A new study from Mount Sinai School of Medicine has found that a cellular signaling pathway governs the differentiation of cells into fat tissue or smooth muscle, which lines the vascular system. Engaging this signaling pathway and its capacity to govern cell differentiation has important implications in preventing obesity and cardiovascular disease. The study is published in the June issue of Developmental Cell.
This research, by Philippe M. Soriano, PhD, Professor, Developmental and Regenerative Biology at Mount Sinai School of Medicine, and Lorin E. Olson, PhD, previously a postdoctoral fellow in the laboratory who is now an Assistant Member of the Immunobiology & Cancer Research Program at the Oklahoma Medical Research Foundation, is a novel in vivo study to evaluate the signaling activity of the Platelet Derived Growth Factor Receptor-beta (PDGFRβ). The research team used mice that were genetically engineered to have elevated PDGFRβ signaling. They found that elevated PDGFRβ signaling inhibits differentiation of immature mesenchymal stem cells. These cells have the ability to give rise to multiple cell types in the organism, including fat cells and vascular smooth muscle.
"How mesenchymal cells are regulated within the body had been unclear until now. Our research is the first done in animals to show that PDGFRβ is a key regulator of cellular differentiation into fat cells or smooth muscle cells," said Dr. Soriano. "These data indicate that PDGFRβ plays a critical role in determining their cellular fate, providing a new therapeutic target in preventing the onset of diseases like obesity."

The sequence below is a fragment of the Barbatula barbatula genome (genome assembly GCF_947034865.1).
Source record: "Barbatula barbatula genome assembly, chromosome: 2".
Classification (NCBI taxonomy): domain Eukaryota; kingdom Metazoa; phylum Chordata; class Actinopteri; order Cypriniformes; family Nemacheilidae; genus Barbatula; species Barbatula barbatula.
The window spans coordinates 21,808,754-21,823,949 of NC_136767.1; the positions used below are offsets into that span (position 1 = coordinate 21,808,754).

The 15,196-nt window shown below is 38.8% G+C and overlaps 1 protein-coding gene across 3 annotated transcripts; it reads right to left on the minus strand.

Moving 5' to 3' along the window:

The researchers caution, based on their previous research published in Developmental Cell, that some types of chronic activation of PDGFR receptors may result in tumor formation. Therefore, signaling events further in the differentiation process may be better therapeutic targets. More research is needed to better understand how PDGFRβ regulates mesenchymal cell differentiation and the immune system's response to that activity to help identify treatments for cardiovascular and obesity-related diseases.
The research was funded by the National Institutes of Health.
The above post is reprinted from materials provided by The Mount Sinai Hospital / Mount Sinai School of Medicine. Note: Content may be edited for style and length.
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